The pediatrician and lactation consultant are telling you to have a Guinness a day not only because it will help you produce more milk, but also because you need to take a serious chill pill.  Your body cannot heal and produce milk if you do not allow yourself to sleep and relax.  I know at night you want to do what you would normally do, and you want the freedom to stay up late, but it’s just not worth it right now.  Go to bed.  Take the baby with you.  That will also help your milk.  This seemingly inexorable phase is actually pretty short.  In about five years, you will go to Eliza’s dance recital, she will have a loose tooth, and will be preparing to go to Kindergarten, and you will wonder how in the heck you got there.  And you will then know how fast these early days not only go by, but how fleeting all the difficulty of them is.

So rest and relax, my dear self.  Accept help.  Forgive yourself when you flip out or lash out or feel like an idiot for crying.  Let go of how clothes should be folded, stacked in your drawers, or how they don’t fit.  Be okay with paper plate dinners.  Allow others to make meals for you.  Eat dessert.  It, too, is good for your milk.  And cherish and marvel at what God has done.

Parenting lesson #2: Friends don’t tell you what it’s like to have a newborn because they can’t.


Zach, all swaddled in the hospital

“Why didn’t anyone warn me?” I wondered to myself over and over in the early days with a newborn.  How could having a baby be so hard, despite attending breastfeeding and infant care classes?  How could two educated parents be so clueless?

The answer, I have come to realize, is three-fold.  For one, friends did reveal the truth to me to an extent, and so did the birth and baby books I read.  But like anything that’s hard (like training for and running a marathon, or making it through medical school, I imagine), people can’t fully make you understand it with words and warnings.  Going through it yourself is the only way to truly “get it.”

Second, when I was struggling, I wanted to talk to others who had struggled.  Crying on the phone to my childless friends about being tired, feeling trapped and not producing enough milk just wasn’t as comforting (or baggage I wanted to unload on someone who was hopeful to have children some day).  I needed to talk to people who could relate, who could promise me I would come out the other end of the exhaustion and struggle.  I think this means that we don’t get the real scoop before having a baby.

The third reason is that I have a few friends who have had their babies and everything has been dreamy – they had easy labors and deliveries, their babies were perfect little eating and sleeping angels, and for these friends, life was just beginning.  (Haters.)  Every family’s experience is so different, even from child to child, that trying to warn people about how bad it could be doesn’t make sense.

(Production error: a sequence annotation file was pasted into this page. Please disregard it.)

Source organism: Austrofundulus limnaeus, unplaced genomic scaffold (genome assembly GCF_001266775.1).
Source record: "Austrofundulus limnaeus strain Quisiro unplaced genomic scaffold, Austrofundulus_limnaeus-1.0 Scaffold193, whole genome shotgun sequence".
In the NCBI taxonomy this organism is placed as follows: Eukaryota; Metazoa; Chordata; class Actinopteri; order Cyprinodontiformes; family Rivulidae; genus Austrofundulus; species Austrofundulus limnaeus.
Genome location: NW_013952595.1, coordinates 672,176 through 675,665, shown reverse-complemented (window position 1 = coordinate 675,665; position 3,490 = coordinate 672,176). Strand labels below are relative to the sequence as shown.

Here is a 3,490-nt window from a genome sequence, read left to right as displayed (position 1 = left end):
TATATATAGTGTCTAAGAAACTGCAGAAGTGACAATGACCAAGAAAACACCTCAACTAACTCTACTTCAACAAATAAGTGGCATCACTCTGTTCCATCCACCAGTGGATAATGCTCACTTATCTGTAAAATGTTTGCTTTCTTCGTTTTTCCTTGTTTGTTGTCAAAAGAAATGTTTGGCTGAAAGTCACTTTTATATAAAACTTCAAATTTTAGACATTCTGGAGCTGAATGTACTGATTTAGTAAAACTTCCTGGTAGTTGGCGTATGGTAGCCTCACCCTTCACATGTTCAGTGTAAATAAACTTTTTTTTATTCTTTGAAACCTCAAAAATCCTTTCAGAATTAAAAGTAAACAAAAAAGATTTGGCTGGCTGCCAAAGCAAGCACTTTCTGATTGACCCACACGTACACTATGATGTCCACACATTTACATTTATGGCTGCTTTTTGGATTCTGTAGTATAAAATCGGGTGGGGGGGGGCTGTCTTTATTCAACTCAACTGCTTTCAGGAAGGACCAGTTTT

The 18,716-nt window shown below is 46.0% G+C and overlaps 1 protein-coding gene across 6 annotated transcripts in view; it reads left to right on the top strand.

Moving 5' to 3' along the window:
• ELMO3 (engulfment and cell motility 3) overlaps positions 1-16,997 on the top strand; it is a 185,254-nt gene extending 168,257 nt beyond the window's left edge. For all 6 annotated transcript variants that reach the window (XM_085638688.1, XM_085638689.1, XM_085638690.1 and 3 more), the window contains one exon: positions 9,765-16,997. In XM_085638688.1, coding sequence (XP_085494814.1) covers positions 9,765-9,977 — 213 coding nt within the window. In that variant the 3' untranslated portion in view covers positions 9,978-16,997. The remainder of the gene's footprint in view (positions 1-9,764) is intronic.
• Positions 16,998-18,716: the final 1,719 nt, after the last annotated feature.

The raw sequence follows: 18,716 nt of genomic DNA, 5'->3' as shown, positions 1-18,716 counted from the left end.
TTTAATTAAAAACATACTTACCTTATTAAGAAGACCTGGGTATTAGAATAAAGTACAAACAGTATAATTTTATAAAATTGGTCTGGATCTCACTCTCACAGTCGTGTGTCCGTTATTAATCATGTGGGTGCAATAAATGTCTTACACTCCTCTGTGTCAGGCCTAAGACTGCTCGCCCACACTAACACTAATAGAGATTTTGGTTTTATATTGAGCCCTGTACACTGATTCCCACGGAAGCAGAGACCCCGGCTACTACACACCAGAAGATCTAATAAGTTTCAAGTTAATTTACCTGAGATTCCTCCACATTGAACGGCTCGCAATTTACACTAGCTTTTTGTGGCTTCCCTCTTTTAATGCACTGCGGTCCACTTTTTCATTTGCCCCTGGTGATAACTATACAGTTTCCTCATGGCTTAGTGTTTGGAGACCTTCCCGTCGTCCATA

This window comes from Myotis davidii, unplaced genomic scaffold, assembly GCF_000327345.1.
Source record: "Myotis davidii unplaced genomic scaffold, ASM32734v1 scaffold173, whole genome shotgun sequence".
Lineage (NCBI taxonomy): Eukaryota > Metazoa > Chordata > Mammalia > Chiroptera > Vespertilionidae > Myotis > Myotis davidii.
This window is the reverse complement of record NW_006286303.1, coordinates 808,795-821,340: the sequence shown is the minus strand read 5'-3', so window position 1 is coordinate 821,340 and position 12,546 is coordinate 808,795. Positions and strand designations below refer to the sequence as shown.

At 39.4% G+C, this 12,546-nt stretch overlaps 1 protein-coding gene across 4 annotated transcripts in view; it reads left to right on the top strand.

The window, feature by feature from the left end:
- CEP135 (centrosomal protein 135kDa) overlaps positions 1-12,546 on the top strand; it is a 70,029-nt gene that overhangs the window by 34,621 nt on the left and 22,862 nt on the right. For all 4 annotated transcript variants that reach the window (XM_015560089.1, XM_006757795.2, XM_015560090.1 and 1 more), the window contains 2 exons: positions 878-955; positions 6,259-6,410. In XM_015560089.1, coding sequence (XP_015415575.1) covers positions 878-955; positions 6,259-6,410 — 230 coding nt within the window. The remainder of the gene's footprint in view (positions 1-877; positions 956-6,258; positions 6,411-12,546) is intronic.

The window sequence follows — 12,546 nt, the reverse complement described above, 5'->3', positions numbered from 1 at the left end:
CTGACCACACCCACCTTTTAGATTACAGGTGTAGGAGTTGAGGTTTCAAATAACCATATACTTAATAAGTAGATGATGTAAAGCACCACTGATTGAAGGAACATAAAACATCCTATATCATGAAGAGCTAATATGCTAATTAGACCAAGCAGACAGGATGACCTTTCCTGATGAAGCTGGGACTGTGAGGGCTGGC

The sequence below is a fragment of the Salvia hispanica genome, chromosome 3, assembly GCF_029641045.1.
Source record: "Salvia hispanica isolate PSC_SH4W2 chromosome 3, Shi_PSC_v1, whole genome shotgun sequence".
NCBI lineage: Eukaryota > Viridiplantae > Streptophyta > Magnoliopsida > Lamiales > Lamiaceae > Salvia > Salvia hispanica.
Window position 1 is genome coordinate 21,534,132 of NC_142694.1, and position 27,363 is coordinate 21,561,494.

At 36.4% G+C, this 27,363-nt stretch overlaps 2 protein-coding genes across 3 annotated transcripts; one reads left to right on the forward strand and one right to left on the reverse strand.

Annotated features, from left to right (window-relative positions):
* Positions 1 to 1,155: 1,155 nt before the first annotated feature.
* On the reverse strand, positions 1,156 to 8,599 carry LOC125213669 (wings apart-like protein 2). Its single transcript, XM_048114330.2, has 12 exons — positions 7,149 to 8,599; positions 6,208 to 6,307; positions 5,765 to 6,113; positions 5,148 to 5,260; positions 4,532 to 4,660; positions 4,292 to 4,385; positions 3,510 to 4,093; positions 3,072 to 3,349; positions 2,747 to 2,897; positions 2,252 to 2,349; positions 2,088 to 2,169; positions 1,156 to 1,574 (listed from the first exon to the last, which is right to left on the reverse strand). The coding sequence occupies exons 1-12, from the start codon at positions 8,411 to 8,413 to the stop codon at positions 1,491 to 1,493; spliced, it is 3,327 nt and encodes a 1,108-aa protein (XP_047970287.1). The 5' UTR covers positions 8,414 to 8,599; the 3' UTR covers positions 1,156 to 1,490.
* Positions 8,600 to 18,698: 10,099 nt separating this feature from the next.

All of that said, there are some aspects of becoming a parent that are universal.  So, if you want to know what to expect (no matter what), here’s what I can promise:

1. Bleeding: I was left in wonderment at how I was supposed to think missing 8 periods was so glorious when, once I had Eliza, I got all 8 missed periods in a row (and then some).  Having a baby makes you bleed.  A lot and for a long time.  I’m talking about gelatinous clumps in the first 24-48 hours that make you wonder if you’re going to lose all your blood.  (And you can’t use tampons.)  The good news is that you get these really cool disposable net panties from the hospital or birthing center that you can throw out along with the elephant-sized pads you are provided.  This is one of the reasons many postpartum women are anemic, so it’s important to continue taking pre-natal vitamins for the first few months, even if you’re not breastfeeding.  (As a side note, my friend who just had a C-section was under the impression that she wouldn’t bleed because when they went in after the baby, they’d get that out, too, along with – in her dream world – a few pounds of extra stomach fat.  She had no such luck.)

2. Pain: Whether you have a C-section or a vaginal birth, there is pain after expelling another person from your body.  It’s not like the baby comes out and you prance out of the hospital like the sugar plum fairy.  They wheel you out in a chair for a reason.  And healing takes time, too.  You might be on acetaminophen, or you might get heavy duty drugs.  If you get heavy duty ones, they might be powerful enough to make you forget that you are wearing the aforementioned netted panties.